For years Uber has been trying to convince the world it is a tech company, not a transportation company. But the highest court in the European Union isn’t having it.
The European Court of Justice (ECJ) dealt a blow to the ride-hailing company this week thanks to a 2014 case stemming from a Barcelona taxi drivers’ organisation compliant that Uber creates unfair competition by not abiding by the same regulations as regular taxi services.
Uber, per usual, insisted it’s simply a company that makes an app that helps riders find drivers.
ECJ decided that argument didn’t get Uber off the hook, and in the court ruling issued on Wednesday stated that any company that intends “to connect, by means of a smartphone application and for remuneration, non-professional drivers using their own vehicle with persons who wish to make urban journeys” must still be considered “a service in the field of transport.” The decision is expected to hamper Uber’s ability to expand its business.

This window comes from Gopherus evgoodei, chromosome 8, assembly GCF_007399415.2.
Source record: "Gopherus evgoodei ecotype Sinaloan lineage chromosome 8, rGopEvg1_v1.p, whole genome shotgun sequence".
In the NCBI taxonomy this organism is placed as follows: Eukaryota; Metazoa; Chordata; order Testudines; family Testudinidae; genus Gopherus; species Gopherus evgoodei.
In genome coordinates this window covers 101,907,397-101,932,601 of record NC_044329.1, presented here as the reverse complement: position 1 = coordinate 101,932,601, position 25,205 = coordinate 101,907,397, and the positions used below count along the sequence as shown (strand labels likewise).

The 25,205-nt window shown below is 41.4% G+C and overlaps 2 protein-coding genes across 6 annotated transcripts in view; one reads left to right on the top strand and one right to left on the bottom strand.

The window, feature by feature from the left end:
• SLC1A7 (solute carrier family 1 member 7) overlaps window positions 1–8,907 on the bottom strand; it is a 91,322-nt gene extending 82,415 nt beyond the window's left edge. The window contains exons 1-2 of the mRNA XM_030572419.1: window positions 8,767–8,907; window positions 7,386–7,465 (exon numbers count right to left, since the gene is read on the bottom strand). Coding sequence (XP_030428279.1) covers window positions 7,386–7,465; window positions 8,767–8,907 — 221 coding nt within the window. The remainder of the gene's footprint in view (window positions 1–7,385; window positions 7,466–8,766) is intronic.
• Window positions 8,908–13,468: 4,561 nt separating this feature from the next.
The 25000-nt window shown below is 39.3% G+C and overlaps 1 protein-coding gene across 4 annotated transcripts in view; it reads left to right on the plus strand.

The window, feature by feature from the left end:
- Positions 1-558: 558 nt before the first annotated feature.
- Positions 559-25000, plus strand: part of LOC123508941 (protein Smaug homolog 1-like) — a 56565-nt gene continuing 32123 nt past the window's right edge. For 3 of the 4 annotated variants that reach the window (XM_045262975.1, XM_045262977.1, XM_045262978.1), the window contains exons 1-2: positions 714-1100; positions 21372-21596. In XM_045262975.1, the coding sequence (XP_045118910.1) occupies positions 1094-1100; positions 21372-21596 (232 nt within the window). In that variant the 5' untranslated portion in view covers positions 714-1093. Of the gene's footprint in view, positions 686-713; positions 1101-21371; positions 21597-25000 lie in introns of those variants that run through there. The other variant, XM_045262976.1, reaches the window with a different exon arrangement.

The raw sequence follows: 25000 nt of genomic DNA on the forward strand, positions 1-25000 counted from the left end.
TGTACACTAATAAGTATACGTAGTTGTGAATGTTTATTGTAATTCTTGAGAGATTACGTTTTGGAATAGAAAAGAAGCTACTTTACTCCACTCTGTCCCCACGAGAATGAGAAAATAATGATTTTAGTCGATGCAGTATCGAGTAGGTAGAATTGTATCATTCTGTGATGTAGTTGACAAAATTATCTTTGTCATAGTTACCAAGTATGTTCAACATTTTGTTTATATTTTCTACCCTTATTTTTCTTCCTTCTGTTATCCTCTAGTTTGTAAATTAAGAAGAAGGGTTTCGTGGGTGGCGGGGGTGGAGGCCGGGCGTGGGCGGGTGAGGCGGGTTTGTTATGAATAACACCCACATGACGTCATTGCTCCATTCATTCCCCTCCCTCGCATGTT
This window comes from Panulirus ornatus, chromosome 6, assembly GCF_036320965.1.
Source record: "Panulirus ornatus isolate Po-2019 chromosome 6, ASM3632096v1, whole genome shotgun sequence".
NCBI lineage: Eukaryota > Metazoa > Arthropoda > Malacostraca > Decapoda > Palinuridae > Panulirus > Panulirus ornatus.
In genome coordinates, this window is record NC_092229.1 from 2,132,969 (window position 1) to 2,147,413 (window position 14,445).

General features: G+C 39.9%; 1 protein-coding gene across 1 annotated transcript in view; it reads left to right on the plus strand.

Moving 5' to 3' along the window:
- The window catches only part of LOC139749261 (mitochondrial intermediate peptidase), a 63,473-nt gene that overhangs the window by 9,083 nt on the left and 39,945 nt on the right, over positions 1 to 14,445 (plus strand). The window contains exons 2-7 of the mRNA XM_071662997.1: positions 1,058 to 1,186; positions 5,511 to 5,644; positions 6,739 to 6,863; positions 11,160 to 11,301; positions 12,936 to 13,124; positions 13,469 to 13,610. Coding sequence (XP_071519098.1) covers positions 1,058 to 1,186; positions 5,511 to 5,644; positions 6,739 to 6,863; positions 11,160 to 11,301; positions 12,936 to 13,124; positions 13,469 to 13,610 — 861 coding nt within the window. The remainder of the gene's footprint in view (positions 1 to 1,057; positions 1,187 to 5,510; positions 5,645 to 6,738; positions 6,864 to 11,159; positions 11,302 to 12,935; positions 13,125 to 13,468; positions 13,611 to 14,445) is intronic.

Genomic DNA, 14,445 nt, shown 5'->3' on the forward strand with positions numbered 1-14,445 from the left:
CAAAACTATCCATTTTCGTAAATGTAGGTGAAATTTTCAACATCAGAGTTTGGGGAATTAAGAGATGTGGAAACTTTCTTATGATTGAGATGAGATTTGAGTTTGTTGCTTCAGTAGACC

But Uber insists the ruling won’t affect how the company operates.”This ruling will not change things in most EU countries where we already operate under transportation law,” an Uber spokesperson said, in a statement shared with Gizmodo and other outlets. “However, millions of Europeans are still prevented from using apps like ours. As our new CEO has said, it is appropriate to regulate services such as Uber and so we will continue the dialogue with cities across Europe. This is the approach we’ll take to ensure everyone can get a reliable ride at the tap of a button.”
While Uber publicly shrugged off the blow, the decision will likely still affect its future operations and political manoeuvring in the EU. The ruling could also affect other companies that are making similar claims of being only an intermediary service and not an active participant in the industry they’re trying to disrupt.
It’s also just the latest batch of bad news to cap off a very bad year for Uber in the EU and United States. In addition to its string of revelations of mishandling of a major user data breach, systemic mismanagement, and toxic corporate culture, Uber was banned in London last September for “lack of corporate responsibility.”